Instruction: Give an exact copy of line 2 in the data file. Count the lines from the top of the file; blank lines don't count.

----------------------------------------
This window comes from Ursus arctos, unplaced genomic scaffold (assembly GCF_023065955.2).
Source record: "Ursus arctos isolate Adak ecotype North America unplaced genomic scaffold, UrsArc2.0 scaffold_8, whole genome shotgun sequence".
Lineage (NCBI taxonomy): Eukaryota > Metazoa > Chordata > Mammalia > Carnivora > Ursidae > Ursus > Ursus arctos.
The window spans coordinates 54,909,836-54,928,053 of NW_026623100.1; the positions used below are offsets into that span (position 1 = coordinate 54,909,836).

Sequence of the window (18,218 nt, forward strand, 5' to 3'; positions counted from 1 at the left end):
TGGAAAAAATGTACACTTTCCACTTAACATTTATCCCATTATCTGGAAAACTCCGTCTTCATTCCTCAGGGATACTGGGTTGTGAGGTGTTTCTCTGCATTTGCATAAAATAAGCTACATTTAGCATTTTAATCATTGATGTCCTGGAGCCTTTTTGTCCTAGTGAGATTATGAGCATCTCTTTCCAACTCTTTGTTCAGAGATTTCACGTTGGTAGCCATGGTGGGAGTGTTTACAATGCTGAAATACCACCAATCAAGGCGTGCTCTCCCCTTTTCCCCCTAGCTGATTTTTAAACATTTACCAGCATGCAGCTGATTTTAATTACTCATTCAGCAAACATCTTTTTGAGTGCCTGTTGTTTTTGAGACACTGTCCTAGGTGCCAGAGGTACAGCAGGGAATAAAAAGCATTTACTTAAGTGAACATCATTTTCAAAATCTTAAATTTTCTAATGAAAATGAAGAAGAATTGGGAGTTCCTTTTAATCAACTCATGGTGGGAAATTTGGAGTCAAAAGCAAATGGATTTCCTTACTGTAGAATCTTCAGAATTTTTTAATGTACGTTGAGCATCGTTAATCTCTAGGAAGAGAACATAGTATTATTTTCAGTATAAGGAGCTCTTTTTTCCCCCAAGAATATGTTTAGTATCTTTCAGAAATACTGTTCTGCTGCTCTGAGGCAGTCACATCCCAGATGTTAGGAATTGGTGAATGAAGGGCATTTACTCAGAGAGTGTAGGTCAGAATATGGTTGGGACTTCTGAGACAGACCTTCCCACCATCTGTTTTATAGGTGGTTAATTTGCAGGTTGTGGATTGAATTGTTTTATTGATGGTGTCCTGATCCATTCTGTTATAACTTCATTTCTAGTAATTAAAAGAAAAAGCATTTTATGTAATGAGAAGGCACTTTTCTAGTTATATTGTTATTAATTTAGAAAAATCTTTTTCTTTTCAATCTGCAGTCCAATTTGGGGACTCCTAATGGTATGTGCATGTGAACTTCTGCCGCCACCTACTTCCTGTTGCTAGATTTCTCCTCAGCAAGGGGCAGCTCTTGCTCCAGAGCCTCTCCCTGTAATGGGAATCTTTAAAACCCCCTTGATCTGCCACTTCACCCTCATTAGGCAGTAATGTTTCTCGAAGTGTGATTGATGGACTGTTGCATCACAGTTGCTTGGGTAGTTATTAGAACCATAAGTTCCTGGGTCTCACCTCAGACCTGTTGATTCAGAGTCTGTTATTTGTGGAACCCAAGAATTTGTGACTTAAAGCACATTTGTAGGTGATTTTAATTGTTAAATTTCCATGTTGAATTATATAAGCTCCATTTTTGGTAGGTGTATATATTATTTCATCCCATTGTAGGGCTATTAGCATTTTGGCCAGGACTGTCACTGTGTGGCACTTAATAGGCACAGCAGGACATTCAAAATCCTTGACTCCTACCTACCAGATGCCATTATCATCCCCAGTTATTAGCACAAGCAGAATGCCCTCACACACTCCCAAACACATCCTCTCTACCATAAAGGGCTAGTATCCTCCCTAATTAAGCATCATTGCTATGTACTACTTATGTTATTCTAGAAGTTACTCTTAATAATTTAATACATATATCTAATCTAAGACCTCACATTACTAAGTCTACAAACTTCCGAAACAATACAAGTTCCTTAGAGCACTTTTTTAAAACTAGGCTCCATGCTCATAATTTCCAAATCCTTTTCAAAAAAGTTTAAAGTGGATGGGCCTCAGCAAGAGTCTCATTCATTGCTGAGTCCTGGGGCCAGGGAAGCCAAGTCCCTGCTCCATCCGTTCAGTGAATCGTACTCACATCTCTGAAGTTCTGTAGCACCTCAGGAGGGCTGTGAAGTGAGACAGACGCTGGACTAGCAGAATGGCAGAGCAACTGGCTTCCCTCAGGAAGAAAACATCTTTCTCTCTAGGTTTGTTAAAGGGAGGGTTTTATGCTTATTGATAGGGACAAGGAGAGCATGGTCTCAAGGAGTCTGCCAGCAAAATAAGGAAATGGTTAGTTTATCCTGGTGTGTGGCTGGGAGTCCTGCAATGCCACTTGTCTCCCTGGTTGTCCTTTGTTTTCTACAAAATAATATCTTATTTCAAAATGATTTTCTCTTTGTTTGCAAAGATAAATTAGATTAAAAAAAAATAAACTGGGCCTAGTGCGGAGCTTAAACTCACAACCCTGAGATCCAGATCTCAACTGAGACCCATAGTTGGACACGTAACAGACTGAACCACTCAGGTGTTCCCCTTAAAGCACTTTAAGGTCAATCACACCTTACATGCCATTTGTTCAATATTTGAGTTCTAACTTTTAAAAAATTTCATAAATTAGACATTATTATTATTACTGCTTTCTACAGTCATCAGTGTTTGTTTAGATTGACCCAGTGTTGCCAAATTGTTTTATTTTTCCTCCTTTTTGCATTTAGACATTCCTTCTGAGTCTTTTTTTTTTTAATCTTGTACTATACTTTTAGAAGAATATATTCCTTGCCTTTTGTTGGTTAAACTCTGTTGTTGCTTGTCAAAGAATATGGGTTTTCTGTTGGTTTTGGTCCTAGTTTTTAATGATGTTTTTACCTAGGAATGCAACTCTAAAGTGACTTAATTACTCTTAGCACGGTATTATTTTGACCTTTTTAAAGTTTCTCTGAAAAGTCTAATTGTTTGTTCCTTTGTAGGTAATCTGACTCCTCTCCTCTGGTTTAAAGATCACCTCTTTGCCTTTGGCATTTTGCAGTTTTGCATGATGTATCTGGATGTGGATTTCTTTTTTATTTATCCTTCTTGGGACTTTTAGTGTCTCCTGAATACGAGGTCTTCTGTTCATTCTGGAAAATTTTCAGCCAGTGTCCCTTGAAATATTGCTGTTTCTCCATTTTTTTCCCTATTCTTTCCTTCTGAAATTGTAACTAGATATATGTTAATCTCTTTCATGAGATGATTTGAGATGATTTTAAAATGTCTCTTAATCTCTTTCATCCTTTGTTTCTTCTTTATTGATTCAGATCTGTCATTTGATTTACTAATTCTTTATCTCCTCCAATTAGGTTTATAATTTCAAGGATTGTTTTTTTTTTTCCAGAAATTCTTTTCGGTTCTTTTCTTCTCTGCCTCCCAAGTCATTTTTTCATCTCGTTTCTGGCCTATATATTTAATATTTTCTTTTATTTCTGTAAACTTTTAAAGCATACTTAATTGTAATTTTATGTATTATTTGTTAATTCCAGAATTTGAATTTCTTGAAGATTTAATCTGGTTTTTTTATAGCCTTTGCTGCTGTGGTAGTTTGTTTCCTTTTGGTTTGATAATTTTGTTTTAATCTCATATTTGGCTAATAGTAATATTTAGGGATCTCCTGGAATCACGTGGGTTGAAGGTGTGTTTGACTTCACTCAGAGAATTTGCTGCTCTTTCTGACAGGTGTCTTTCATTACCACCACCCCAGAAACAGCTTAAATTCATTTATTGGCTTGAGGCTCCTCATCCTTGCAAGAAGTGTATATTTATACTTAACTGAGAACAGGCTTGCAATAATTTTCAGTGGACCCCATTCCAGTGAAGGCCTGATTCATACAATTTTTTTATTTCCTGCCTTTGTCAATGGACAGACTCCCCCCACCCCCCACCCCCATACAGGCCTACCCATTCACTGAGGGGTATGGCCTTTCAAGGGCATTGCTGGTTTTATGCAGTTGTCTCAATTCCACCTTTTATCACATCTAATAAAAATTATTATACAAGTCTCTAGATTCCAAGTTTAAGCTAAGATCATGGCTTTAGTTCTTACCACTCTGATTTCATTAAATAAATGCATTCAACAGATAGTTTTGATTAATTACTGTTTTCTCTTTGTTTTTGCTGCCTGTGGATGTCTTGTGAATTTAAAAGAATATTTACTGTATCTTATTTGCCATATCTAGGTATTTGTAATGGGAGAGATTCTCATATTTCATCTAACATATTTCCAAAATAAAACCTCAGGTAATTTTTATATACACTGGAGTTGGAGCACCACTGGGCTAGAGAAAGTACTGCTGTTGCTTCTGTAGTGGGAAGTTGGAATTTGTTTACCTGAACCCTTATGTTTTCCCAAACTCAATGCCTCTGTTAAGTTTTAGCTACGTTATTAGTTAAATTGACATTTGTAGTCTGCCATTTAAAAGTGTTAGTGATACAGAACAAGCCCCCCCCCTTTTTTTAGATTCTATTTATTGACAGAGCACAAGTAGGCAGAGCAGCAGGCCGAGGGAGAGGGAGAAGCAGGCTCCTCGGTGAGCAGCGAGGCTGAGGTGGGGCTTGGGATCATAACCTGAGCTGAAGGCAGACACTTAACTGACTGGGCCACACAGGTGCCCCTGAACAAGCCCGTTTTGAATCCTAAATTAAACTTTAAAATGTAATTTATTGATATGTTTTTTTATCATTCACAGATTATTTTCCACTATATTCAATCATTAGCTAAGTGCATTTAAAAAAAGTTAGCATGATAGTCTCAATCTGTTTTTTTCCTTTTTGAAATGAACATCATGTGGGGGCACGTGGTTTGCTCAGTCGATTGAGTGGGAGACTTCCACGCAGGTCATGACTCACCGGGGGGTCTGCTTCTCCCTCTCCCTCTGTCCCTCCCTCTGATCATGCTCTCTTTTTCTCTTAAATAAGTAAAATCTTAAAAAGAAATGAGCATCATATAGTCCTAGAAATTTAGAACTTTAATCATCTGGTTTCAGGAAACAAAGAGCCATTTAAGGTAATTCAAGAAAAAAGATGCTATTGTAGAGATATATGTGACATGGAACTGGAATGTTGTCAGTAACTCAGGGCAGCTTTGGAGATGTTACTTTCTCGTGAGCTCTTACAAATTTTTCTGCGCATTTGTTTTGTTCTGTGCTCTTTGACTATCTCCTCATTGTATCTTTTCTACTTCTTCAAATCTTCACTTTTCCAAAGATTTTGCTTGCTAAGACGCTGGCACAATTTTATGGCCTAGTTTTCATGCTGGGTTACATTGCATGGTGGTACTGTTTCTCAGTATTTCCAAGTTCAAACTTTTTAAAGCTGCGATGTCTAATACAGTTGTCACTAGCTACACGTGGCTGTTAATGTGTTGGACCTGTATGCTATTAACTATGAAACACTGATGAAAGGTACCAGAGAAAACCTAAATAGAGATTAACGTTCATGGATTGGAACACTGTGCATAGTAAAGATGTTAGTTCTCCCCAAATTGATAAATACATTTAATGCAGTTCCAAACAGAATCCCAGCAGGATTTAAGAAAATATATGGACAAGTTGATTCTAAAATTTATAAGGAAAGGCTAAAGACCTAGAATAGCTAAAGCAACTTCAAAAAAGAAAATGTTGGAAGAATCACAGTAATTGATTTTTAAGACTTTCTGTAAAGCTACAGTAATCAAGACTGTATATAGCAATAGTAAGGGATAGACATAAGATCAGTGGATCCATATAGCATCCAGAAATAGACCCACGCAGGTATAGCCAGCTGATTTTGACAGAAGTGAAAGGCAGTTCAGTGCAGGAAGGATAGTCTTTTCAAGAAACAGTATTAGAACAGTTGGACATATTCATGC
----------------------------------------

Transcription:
Source record: "Ursus arctos isolate Adak ecotype North America unplaced genomic scaffold, UrsArc2.0 scaffold_8, whole genome shotgun sequence".